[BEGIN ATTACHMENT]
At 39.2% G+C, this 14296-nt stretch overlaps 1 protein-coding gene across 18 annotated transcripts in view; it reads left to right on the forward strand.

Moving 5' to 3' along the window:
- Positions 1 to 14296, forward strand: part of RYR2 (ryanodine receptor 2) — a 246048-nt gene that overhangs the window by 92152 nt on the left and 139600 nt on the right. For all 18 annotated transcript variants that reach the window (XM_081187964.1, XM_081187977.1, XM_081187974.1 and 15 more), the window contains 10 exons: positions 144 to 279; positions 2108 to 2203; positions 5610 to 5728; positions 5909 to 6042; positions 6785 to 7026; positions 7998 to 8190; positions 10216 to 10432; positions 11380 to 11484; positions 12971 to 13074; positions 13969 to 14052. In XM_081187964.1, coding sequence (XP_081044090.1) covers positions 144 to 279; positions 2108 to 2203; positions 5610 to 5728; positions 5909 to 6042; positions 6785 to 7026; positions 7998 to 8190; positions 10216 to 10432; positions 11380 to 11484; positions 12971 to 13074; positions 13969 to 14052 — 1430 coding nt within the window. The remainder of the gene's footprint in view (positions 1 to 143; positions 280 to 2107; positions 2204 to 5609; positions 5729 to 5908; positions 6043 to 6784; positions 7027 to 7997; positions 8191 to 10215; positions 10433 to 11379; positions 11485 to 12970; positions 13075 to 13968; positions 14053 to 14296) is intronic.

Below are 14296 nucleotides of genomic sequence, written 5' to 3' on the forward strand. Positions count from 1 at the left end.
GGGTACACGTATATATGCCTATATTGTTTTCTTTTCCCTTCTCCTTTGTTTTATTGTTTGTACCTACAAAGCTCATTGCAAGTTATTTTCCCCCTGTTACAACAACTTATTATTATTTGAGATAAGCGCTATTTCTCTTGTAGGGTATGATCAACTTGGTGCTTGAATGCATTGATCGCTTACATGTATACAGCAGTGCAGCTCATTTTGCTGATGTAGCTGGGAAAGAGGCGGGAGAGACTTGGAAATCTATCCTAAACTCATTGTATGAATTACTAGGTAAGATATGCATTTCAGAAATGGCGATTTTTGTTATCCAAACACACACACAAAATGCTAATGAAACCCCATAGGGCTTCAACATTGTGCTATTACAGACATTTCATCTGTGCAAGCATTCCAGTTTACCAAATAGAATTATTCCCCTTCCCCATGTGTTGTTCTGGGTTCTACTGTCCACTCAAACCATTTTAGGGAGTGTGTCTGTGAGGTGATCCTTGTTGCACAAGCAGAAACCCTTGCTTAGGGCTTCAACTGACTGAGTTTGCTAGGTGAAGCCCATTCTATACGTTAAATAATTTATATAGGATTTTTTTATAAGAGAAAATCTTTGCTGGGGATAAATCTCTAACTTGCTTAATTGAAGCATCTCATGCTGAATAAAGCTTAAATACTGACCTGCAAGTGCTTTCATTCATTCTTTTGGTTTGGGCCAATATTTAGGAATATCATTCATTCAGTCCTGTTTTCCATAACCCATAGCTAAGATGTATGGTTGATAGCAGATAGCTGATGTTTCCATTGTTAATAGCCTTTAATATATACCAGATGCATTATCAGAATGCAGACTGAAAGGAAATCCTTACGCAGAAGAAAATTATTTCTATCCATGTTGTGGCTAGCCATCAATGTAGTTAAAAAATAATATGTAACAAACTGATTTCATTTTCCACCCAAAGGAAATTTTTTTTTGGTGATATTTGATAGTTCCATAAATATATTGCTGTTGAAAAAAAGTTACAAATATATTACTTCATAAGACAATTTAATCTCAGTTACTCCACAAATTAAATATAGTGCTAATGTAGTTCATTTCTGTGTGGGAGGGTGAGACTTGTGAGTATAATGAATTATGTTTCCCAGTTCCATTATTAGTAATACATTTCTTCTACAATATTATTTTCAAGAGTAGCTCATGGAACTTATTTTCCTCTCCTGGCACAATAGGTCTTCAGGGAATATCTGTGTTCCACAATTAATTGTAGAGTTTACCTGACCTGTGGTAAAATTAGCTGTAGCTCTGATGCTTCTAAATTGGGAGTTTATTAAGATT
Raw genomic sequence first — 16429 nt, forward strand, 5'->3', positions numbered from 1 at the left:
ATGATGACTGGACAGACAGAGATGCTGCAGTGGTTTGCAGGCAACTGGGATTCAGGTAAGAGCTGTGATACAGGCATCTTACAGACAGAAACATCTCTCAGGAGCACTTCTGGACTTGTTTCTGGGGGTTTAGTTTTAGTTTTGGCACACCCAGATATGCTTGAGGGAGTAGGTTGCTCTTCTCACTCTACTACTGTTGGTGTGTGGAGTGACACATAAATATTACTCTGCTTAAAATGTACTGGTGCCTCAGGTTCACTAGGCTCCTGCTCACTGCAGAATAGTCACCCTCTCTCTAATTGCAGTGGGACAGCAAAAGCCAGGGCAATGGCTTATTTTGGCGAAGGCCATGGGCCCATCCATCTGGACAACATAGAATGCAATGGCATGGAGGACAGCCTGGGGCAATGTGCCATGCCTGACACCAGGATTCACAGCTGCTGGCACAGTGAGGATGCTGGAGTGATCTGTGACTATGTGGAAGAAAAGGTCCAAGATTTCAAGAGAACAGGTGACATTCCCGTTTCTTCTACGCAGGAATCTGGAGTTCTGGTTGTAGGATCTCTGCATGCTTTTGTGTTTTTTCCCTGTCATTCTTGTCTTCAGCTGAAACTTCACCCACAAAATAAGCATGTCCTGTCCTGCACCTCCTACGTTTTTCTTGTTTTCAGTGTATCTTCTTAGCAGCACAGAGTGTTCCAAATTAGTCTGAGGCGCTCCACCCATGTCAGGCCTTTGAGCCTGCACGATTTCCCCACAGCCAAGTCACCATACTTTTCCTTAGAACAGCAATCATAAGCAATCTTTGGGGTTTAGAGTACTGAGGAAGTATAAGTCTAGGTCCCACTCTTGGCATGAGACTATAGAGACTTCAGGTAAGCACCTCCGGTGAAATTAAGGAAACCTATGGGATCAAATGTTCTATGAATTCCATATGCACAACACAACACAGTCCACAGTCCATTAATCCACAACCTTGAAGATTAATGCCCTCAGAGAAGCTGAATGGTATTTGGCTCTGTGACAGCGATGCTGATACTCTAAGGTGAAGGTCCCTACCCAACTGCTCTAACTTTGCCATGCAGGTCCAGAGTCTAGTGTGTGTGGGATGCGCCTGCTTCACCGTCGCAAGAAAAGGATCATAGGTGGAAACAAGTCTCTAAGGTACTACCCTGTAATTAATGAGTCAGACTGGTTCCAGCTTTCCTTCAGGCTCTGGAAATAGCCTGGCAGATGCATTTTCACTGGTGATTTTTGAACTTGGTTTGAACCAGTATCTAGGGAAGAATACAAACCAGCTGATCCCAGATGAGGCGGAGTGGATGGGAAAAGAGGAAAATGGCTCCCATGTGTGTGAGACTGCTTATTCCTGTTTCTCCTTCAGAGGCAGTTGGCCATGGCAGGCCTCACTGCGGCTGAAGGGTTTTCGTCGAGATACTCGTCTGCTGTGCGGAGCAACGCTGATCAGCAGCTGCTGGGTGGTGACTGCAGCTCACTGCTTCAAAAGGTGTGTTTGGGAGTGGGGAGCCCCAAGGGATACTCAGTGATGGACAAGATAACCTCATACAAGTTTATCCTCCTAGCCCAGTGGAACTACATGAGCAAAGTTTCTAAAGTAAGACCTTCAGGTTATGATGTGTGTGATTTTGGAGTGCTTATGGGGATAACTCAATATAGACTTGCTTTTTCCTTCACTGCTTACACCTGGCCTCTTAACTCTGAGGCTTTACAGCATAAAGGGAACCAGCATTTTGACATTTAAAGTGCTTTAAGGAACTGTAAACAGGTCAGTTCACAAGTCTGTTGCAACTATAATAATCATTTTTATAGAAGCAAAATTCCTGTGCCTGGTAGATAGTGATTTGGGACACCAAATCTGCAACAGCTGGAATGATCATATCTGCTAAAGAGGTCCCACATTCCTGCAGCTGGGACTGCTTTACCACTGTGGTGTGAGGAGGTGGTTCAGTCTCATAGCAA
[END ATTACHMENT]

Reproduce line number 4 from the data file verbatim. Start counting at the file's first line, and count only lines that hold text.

Below are 14296 nucleotides of genomic sequence, written 5' to 3' on the forward strand. Positions count from 1 at the left end.